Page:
When considering crank length, it is always better to stick to medium sizes and not extremely short or long options. You can check the size of your crank at its back, below the pedal axel, where it is usually engraved, or use tape to measure.

4- Riding Purpose

Your choice of crankset upgrade is determined by what you use your bike for and what type of bike you own. Indirectly, your type of bike influences your choice of crank weight, the number of chainrings in the crankset you choose, and the number of teeth the chainrings have.

What Difference Do Cranksets Make?

Cranksets generally come in single, double, and triple formats. Therefore, before upgrading the crankset of your bike, this determines what you upgrade into and how you upgrade.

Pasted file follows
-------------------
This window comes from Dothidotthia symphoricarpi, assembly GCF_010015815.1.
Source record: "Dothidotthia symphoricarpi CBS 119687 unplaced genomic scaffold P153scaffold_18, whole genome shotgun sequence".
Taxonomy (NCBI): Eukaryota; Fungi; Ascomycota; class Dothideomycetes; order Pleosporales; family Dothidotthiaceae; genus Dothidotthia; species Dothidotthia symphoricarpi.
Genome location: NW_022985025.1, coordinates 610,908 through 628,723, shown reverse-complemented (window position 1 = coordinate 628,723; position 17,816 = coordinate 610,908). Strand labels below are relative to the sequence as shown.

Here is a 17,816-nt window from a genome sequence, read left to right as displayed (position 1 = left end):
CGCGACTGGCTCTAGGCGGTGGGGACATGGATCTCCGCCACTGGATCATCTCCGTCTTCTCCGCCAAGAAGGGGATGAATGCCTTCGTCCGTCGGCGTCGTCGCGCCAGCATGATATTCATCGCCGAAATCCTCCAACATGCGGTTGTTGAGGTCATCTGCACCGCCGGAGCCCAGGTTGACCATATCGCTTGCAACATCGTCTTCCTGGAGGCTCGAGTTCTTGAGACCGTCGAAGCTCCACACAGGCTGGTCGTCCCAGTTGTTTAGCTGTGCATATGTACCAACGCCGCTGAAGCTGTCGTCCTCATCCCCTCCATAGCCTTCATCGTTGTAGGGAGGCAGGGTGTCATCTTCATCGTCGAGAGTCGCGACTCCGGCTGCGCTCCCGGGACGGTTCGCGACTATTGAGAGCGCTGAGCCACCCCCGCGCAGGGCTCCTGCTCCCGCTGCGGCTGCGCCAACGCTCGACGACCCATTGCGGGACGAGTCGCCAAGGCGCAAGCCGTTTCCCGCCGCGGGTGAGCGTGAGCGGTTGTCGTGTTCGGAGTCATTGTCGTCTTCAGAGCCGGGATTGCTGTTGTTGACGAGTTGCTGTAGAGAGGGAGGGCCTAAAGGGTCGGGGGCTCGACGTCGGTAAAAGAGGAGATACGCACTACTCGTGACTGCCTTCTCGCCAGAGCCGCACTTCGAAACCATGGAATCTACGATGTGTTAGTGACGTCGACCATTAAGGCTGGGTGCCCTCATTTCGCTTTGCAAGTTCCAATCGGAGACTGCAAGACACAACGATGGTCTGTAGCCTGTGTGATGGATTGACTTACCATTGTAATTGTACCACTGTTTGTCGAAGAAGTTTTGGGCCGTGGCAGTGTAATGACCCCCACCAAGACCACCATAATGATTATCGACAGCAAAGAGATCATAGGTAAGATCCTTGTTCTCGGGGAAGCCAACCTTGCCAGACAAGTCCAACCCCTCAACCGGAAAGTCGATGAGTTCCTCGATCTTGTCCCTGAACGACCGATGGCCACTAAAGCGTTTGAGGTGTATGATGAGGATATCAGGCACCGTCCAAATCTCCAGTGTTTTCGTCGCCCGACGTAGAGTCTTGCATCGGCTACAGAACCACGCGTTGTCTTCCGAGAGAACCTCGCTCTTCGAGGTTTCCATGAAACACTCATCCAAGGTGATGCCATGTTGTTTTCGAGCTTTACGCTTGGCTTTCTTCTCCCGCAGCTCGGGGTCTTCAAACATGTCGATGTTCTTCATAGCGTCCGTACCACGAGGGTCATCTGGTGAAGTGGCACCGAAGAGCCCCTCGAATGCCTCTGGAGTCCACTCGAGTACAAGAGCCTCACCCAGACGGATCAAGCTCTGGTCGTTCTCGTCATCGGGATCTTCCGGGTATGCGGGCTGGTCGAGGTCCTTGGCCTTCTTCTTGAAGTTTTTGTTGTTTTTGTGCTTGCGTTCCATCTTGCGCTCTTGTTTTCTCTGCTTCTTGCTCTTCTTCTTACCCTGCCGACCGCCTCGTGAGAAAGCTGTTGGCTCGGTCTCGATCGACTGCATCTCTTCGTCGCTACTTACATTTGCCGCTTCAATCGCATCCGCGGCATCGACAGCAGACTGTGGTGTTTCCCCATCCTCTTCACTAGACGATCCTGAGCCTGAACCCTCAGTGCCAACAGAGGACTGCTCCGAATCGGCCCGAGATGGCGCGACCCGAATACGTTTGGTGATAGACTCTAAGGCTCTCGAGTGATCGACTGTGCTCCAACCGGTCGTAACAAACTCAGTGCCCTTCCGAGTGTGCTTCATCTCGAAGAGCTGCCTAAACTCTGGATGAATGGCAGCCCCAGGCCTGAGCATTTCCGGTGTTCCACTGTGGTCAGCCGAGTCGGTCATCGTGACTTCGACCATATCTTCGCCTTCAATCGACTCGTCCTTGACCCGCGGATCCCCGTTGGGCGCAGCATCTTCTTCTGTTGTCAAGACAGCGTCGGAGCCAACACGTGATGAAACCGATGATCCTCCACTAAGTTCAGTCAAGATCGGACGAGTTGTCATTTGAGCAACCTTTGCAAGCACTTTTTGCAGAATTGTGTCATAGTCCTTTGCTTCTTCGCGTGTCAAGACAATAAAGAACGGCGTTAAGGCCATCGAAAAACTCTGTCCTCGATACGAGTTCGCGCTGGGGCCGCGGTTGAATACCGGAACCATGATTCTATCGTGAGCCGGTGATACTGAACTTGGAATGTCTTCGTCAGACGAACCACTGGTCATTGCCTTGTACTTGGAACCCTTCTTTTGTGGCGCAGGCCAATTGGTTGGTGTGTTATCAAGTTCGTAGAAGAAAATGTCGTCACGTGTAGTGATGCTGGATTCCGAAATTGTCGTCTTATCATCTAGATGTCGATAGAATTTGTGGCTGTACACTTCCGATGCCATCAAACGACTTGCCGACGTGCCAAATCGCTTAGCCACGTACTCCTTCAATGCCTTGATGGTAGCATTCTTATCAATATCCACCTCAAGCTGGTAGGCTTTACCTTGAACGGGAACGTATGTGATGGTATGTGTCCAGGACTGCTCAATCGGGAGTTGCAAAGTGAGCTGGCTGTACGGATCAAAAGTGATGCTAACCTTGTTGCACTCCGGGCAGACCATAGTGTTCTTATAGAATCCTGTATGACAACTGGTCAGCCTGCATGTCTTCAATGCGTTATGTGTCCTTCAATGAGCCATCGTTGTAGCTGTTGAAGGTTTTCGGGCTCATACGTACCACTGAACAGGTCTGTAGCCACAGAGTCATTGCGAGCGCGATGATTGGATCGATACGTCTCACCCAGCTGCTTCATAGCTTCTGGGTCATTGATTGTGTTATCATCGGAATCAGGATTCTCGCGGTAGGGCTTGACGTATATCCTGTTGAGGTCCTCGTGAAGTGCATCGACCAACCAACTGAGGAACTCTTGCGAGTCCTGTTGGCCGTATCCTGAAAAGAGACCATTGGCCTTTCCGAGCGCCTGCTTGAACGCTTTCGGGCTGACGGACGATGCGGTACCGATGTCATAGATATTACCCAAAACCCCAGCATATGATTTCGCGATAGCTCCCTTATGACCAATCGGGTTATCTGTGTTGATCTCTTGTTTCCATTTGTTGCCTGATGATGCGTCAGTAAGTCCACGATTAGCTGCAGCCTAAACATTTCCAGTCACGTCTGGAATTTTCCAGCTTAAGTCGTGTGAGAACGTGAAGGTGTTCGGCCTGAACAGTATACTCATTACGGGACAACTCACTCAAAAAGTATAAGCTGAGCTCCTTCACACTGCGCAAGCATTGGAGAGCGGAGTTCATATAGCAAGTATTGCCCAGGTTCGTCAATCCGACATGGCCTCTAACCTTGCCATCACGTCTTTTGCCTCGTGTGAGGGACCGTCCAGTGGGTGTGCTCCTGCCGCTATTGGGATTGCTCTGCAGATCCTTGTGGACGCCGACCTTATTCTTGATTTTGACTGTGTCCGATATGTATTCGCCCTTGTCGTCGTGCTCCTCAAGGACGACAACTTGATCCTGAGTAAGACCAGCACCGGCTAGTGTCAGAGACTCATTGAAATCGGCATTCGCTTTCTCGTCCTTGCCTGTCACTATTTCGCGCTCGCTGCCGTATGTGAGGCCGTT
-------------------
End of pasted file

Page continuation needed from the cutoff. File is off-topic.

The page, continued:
The crank arms of a bike come in various materials that make a difference in their usage and effect. Some crank arms are made from aluminum, some from steel, and others from carbon fiber.

The carbon fiber crank arm is usually the lightest in weight but is the most expensive of the family. It is most often used on expensive track or off-track racing bikes.

While the aluminum option can be weightier than the carbon fiber option, it is often used by road and mountain bike makers to achieve the needed stiffness and lightness.

When upgrading your crankset, the crank length is an essential factor. Depending on your height, a crank that fits you better makes for more comfortability.

While most cranks are between the 170mm-175mm range, you can always opt for shorter options too.

Are 165mm Cranks Better?

When in a fix between two crank lengths, it is advisable to go for the shorter length. The shorter length also means your knees are less likely to go so high while peddling, an advantage for mountain bikers too.